Assessment of Ecosystem Services and Capabilities of Communities from different Scales and Niches - Implications on Sustainability Goals
European Journal of Sustainable Development Research, 2020, 4(3), em0122, https://doi.org/10.29333/ejosdr/7843
ABSTRACT: Ecosystems are complex compendia of biotic and abiotic components and characterized by exchanges of energy and mass. Via the actions and functions of the resident components which assemble into communities, ecosystems provide both direct/indirect tangible and intangible services to human society as well as the natural world. This holds true for ecosystems which cut across various scales and niches. Various frameworks have been devised to categorize and evaluate the services provided by ecosystems and/or their components. In this study, the services elicited by three specific communities occupying different ecosystem niches and having distinct scalar resolution are assessed. Firstly, the microbial communities which reside in the mammalian gut ecosystem, the microbial communities in the soil and the indigenous/local communities who inhabit the ecosystems comprising their traditional landscapes. Further, the roles and functions of these diverse communities, separated by scale and mostly and largely contributing to the homeostasis and functionality of their corresponding ecosystems, are evaluated. The services rendered by these communities are then mapped to the United Nations Sustainable Development Goals. Finally, the importance of these communities in maximizing social, economic and ecological capital is pointed out.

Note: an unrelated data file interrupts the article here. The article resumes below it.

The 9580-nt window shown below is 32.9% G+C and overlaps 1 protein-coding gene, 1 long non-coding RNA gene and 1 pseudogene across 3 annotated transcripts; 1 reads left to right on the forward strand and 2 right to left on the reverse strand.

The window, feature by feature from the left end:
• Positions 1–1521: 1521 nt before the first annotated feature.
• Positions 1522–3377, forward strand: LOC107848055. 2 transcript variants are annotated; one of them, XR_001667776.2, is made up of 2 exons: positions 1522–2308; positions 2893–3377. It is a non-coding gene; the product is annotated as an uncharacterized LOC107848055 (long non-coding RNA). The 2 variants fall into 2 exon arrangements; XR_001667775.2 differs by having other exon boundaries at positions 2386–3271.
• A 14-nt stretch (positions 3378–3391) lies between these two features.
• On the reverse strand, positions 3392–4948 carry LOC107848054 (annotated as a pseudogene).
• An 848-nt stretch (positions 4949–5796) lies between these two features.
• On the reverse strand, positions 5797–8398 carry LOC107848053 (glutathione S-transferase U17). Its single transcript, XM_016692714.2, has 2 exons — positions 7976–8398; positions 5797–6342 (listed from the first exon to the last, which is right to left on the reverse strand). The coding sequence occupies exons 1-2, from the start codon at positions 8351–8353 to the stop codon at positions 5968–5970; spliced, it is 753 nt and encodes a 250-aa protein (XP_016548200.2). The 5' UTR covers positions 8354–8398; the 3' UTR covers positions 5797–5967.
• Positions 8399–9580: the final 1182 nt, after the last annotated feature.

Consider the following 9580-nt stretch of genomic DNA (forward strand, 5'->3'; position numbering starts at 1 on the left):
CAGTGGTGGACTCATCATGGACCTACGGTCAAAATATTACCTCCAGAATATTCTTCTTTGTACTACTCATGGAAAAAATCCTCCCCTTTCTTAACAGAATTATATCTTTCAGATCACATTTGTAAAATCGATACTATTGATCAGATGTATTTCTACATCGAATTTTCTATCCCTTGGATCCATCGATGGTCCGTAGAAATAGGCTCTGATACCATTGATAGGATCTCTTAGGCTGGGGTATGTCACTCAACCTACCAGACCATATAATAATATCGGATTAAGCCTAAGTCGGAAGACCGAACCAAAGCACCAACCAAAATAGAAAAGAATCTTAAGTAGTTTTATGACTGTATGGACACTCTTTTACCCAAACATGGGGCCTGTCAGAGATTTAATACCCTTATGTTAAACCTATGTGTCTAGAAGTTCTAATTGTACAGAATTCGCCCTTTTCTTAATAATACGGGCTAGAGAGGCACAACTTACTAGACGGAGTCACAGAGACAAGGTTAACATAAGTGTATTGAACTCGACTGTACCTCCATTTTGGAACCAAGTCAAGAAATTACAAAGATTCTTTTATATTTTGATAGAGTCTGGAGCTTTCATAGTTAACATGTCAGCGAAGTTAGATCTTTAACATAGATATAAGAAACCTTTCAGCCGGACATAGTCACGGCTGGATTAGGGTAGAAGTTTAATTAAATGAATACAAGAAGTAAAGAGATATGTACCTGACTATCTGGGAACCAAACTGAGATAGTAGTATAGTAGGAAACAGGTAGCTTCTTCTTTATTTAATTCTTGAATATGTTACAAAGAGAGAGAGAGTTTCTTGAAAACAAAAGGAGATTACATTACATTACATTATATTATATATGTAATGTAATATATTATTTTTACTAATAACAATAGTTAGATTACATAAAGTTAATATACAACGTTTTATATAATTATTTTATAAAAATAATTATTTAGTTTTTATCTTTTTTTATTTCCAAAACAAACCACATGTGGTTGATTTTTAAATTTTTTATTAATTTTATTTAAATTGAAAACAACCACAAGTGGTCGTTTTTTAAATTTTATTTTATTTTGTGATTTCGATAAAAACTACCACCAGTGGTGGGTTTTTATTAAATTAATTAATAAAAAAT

European Journal of Sustainable Development Research, 2020, 4(2), em0112, https://doi.org/10.29333/ejosdr/6429